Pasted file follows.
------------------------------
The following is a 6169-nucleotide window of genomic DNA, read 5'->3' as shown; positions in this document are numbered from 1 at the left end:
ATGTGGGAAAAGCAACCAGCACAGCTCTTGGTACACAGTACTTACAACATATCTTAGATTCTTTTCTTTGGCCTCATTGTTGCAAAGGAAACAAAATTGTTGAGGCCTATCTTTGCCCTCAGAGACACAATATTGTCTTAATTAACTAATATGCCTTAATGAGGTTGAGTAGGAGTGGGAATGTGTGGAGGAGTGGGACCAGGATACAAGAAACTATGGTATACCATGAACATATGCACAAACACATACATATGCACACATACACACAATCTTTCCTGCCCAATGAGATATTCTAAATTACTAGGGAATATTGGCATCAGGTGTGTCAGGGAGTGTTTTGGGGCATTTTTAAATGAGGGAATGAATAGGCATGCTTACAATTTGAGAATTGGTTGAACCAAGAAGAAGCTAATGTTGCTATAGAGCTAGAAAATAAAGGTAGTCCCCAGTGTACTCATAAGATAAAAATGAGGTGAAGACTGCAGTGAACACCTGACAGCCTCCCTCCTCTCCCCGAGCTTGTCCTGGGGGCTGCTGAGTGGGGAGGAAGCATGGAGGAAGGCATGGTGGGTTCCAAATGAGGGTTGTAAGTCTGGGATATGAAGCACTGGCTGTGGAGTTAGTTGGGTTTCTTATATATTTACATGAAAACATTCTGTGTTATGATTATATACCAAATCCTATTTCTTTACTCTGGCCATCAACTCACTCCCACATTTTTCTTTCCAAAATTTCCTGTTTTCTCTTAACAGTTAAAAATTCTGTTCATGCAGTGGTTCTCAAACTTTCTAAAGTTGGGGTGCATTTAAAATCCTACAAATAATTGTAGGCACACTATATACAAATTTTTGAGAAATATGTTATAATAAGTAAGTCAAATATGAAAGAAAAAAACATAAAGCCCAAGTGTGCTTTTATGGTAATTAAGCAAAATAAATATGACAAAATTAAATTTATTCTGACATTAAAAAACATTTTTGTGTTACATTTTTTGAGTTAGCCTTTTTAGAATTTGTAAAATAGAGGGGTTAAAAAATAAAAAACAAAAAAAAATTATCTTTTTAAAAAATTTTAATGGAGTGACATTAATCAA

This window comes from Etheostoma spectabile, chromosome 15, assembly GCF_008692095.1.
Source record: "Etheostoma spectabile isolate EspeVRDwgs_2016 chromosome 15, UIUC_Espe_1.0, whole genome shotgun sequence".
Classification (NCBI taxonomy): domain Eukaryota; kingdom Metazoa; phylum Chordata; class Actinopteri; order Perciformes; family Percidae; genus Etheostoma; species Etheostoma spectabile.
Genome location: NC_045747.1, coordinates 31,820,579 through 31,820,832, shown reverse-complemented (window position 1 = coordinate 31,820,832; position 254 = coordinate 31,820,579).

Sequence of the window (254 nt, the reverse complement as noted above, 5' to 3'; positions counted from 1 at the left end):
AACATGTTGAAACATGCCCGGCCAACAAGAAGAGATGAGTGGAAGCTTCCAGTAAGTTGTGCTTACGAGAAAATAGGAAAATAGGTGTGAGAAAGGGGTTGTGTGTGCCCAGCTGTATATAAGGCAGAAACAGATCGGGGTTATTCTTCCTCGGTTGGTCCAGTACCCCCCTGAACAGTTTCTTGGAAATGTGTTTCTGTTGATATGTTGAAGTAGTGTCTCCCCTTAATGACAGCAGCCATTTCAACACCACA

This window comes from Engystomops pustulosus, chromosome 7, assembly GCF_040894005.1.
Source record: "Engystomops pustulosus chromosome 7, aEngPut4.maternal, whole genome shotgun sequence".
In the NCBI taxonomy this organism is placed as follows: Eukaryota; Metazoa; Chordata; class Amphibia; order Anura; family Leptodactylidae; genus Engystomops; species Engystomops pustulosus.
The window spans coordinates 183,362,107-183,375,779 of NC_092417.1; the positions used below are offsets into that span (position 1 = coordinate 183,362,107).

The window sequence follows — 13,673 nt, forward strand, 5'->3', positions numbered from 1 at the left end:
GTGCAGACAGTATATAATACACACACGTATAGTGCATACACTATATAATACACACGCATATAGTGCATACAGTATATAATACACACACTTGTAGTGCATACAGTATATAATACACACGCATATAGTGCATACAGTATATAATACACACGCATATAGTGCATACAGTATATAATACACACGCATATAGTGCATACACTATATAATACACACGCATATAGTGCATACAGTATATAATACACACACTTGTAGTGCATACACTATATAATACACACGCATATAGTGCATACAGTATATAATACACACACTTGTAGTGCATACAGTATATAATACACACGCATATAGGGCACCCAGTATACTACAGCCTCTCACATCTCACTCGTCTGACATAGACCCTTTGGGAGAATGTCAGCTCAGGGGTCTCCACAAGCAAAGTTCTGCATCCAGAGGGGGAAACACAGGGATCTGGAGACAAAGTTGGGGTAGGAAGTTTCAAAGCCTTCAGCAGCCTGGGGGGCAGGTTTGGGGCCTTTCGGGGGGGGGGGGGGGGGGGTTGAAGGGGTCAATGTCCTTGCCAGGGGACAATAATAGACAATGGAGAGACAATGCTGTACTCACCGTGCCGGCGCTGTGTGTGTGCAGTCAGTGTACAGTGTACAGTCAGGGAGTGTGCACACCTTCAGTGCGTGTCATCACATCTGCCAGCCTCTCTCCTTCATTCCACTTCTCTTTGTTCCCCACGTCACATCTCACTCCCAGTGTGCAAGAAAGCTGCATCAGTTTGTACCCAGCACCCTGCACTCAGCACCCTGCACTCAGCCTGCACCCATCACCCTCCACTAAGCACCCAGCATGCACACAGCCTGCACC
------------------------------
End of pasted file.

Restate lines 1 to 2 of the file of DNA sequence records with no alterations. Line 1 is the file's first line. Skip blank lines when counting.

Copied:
The following is a 6169-nucleotide window of genomic DNA, read 5'->3' as shown; positions in this document are numbered from 1 at the left end:
ATGTGGGAAAAGCAACCAGCACAGCTCTTGGTACACAGTACTTACAACATATCTTAGATTCTTTTCTTTGGCCTCATTGTTGCAAAGGAAACAAAATTGTTGAGGCCTATCTTTGCCCTCAGAGACACAATATTGTCTTAATTAACTAATATGCCTTAATGAGGTTGAGTAGGAGTGGGAATGTGTGGAGGAGTGGGACCAGGATACAAGAAACTATGGTATACCATGAACATATGCACAAACACATACATATGCACACATACACACAATCTTTCCTGCCCAATGAGATATTCTAAATTACTAGGGAATATTGGCATCAGGTGTGTCAGGGAGTGTTTTGGGGCATTTTTAAATGAGGGAATGAATAGGCATGCTTACAATTTGAGAATTGGTTGAACCAAGAAGAAGCTAATGTTGCTATAGAGCTAGAAAATAAAGGTAGTCCCCAGTGTACTCATAAGATAAAAATGAGGTGAAGACTGCAGTGAACACCTGACAGCCTCCCTCCTCTCCCCGAGCTTGTCCTGGGGGCTGCTGAGTGGGGAGGAAGCATGGAGGAAGGCATGGTGGGTTCCAAATGAGGGTTGTAAGTCTGGGATATGAAGCACTGGCTGTGGAGTTAGTTGGGTTTCTTATATATTTACATGAAAACATTCTGTGTTATGATTATATACCAAATCCTATTTCTTTACTCTGGCCATCAACTCACTCCCACATTTTTCTTTCCAAAATTTCCTGTTTTCTCTTAACAGTTAAAAATTCTGTTCATGCAGTGGTTCTCAAACTTTCTAAAGTTGGGGTGCATTTAAAATCCTACAAATAATTGTAGGCACACTATATACAAATTTTTGAGAAATATGTTATAATAAGTAAGTCAAATATGAAAGAAAAAAACATAAAGCCCAAGTGTGCTTTTATGGTAATTAAGCAAAATAAATATGACAAAATTAAATTTATTCTGACATTAAAAAACATTTTTGTGTTACATTTTTTGAGTTAGCCTTTTTAGAATTTGTAAAATAGAGGGGTTAAAAAATAAAAAACAAAAAAAAATTATCTTTTTAAAAAATTTTAATGGAGTGACATTAATCAA